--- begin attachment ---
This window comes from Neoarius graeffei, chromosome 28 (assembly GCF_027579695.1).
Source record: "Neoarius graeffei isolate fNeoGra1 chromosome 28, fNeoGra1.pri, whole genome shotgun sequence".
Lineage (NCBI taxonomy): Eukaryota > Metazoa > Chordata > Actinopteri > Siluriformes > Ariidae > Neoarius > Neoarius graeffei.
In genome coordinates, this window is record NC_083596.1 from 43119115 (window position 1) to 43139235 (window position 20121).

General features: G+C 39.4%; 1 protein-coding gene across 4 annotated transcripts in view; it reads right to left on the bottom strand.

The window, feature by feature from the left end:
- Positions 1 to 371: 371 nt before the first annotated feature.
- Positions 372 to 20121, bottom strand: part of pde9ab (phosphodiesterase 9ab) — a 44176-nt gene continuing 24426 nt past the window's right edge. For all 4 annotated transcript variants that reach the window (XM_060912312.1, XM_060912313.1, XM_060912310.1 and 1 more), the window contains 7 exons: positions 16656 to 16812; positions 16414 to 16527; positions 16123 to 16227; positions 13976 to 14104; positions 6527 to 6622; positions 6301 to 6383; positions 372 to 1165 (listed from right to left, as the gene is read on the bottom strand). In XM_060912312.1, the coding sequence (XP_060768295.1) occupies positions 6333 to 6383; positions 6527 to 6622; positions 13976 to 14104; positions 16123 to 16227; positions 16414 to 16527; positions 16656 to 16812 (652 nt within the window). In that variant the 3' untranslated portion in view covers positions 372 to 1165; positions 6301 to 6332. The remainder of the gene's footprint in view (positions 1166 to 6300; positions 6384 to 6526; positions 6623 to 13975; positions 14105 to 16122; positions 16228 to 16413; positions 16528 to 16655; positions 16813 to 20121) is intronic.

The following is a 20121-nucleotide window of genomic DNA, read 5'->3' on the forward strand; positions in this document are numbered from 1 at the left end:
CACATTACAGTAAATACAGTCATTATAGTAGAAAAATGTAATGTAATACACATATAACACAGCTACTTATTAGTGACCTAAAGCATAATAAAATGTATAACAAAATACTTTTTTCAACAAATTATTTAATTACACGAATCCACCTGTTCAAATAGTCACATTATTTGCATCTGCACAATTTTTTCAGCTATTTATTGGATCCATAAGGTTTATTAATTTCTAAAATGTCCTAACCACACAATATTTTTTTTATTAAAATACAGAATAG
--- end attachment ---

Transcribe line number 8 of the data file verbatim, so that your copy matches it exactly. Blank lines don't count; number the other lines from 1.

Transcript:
- Positions 372 to 20121, bottom strand: part of pde9ab (phosphodiesterase 9ab) — a 44176-nt gene continuing 24426 nt past the window's right edge. For all 4 annotated transcript variants that reach the window (XM_060912312.1, XM_060912313.1, XM_060912310.1 and 1 more), the window contains 7 exons: positions 16656 to 16812; positions 16414 to 16527; positions 16123 to 16227; positions 13976 to 14104; positions 6527 to 6622; positions 6301 to 6383; positions 372 to 1165 (listed from right to left, as the gene is read on the bottom strand). In XM_060912312.1, the coding sequence (XP_060768295.1) occupies positions 6333 to 6383; positions 6527 to 6622; positions 13976 to 14104; positions 16123 to 16227; positions 16414 to 16527; positions 16656 to 16812 (652 nt within the window). In that variant the 3' untranslated portion in view covers positions 372 to 1165; positions 6301 to 6332. The remainder of the gene's footprint in view (positions 1166 to 6300; positions 6384 to 6526; positions 6623 to 13975; positions 14105 to 16122; positions 16228 to 16413; positions 16528 to 16655; positions 16813 to 20121) is intronic.